Sens. Terry Gerratana, left, and Beth Bye are among those leaving the Senate for the administration.
Sens. Terry Gerratana, left, and Beth Bye are among those leaving the Senate for the administration.

At least five legislative seats will fall vacant Wednesday as Sens. Tim Larson of East Hartford, Terry Gerratana of New Britain and Beth Bye of West Hartford and Reps. James Albis of East Haven and Chris Soto of New London join the administration of Gov.-elect Ned Lamont.

Senate Democrats scrambled Monday night to reshuffle committee co-chairmanships after it became clear to them that Larson and Gerratana would join Bye in the exodus to the executive branch that comes with new administrations.

Larson will become the executive director of the Office of Higher Education, Gerratana will be an adviser in Office of Health Strategy, and Albis will be a senior adviser to the commissioner of energy and environmental protection, administration and legislative sources said. It was previously announced that Bye would lead the Office of Early Childhood Education and Soto would become the administration’s director of legislative affairs.

Lamont made Larson’s nomination official Monday night, issuing a statement announcing his appointment.

Sen. Tim Larson, D-East Hartford. Kyle Constable /

“Tim is a natural relationship builder and someone who can connect the dots between our state’s independent colleges and universities and postsecondary career schools and the business community in which we want graduates to find gainful employment,” Lamont said. “I’m looking to him to help create a pipeline between these institutions and the industries that are looking for qualified, local applicants.”

Larson, a former East Hartford mayor and the brother of U.S. Rep. John B. Larson, is currently the executive director of Tweed New Haven Airport.

The nominations of Larson and Bye are subject to legislative confirmation.

The terms of Lamont, lawmakers and other state officials elected in November begin Wednesday, also the opening day of the 2019 General Assembly session.

Meanwhile, the administration identified nine commissioners in the administration of Gov. Dannel P. Malloy who will be retained in their current jobs:

  • Miriam E. Delphin-Rittmon, Department of Mental Health and Addiction Services.
  • Scott Jackson, Department of Revenue Services.
  • Jorge Perez, Department of Banking.
  • Amy Porter, Department of Rehabilitative Services.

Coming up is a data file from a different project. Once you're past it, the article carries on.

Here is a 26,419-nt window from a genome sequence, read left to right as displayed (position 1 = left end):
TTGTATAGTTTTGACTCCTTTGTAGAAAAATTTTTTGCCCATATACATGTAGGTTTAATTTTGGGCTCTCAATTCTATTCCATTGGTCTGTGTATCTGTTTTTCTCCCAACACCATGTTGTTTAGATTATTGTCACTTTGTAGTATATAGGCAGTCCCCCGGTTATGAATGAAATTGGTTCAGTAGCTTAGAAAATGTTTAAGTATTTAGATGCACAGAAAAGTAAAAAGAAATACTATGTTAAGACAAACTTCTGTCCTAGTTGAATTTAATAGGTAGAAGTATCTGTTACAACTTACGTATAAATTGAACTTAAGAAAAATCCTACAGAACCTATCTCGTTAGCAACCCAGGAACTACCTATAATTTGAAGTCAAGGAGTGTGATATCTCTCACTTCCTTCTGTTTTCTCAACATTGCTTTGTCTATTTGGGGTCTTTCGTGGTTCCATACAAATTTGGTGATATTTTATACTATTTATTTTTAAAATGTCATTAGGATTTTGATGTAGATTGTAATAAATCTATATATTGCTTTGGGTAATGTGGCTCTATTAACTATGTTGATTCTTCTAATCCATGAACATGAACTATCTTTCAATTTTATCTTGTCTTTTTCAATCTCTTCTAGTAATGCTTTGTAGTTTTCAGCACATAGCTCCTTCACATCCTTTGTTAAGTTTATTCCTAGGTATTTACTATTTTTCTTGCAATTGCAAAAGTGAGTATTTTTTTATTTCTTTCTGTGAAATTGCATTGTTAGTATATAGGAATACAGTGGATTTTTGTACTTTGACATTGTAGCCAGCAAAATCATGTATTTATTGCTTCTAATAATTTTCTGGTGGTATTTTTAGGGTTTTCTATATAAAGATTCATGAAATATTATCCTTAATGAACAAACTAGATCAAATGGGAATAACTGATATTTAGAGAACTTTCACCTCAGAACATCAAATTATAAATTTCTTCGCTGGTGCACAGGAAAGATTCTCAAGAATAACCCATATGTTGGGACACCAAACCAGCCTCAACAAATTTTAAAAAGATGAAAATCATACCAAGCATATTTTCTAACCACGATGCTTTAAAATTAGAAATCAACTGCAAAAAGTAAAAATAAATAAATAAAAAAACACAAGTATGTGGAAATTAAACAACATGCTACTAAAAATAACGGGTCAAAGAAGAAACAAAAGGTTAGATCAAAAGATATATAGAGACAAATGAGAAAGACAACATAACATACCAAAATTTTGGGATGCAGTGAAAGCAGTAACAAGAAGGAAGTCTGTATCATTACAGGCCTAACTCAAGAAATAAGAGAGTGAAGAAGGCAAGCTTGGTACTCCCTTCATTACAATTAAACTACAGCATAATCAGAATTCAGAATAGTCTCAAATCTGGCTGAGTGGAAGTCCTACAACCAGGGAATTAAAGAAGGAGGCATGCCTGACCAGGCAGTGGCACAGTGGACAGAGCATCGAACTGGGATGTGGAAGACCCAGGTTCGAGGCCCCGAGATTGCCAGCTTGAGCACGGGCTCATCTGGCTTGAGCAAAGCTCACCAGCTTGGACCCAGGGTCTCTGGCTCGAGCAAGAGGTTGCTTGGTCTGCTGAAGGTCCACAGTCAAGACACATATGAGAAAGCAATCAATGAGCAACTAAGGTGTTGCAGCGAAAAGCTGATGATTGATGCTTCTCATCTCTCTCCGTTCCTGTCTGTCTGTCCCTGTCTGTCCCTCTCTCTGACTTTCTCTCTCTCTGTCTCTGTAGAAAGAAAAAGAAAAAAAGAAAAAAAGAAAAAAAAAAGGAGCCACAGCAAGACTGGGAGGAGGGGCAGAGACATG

• Tom Saadi, Department of Veterans Affairs.
  • Jordan Scheff, Department of Developmental Services.
  • Michelle H. Seagull, Department of Consumer Protection.
  • Vicki Veltri, Office of Health Strategy.
  • Kurt Westby, Department of Labor.

“These leaders represent several agencies that interface with the public in a number of critical areas, and I appreciate their continued leadership as we begin my administration,” Lamont said in a statement. “In renominating these individuals, I have asked them to come to the table prepared to share new ways of approaching old and emerging problems as we make Connecticut state government more user friendly, accessible and digitally focused. I look forward to working with them on these important priorities.”

Talent searches continue for other agency heads, but some incumbent commissioners still are in the mix and will be evaluated against other candidates. In a few cases, commissioners have been informed that Lamont wants fresh leadership.Those agencies include the Department of Economic and Community Development and the Department of Motor Vehicles.

Democrats won majorities of 23-13 in the Senate and 92-59 in the House, though one House race still is being contested. Bye, Gerratana and Larson all hold safe or relatively Democratic seats.

While the House majority is only losing two members, there likely will be a ripple effect as some House members consider running for the soon-to-be-vacant Senate seats.

Mark is the Capitol Bureau Chief and a co-founder of CT Mirror. He is a frequent contributor to WNPR, a former state politics writer for The Hartford Courant and Journal Inquirer, and contributor for The New York Times.

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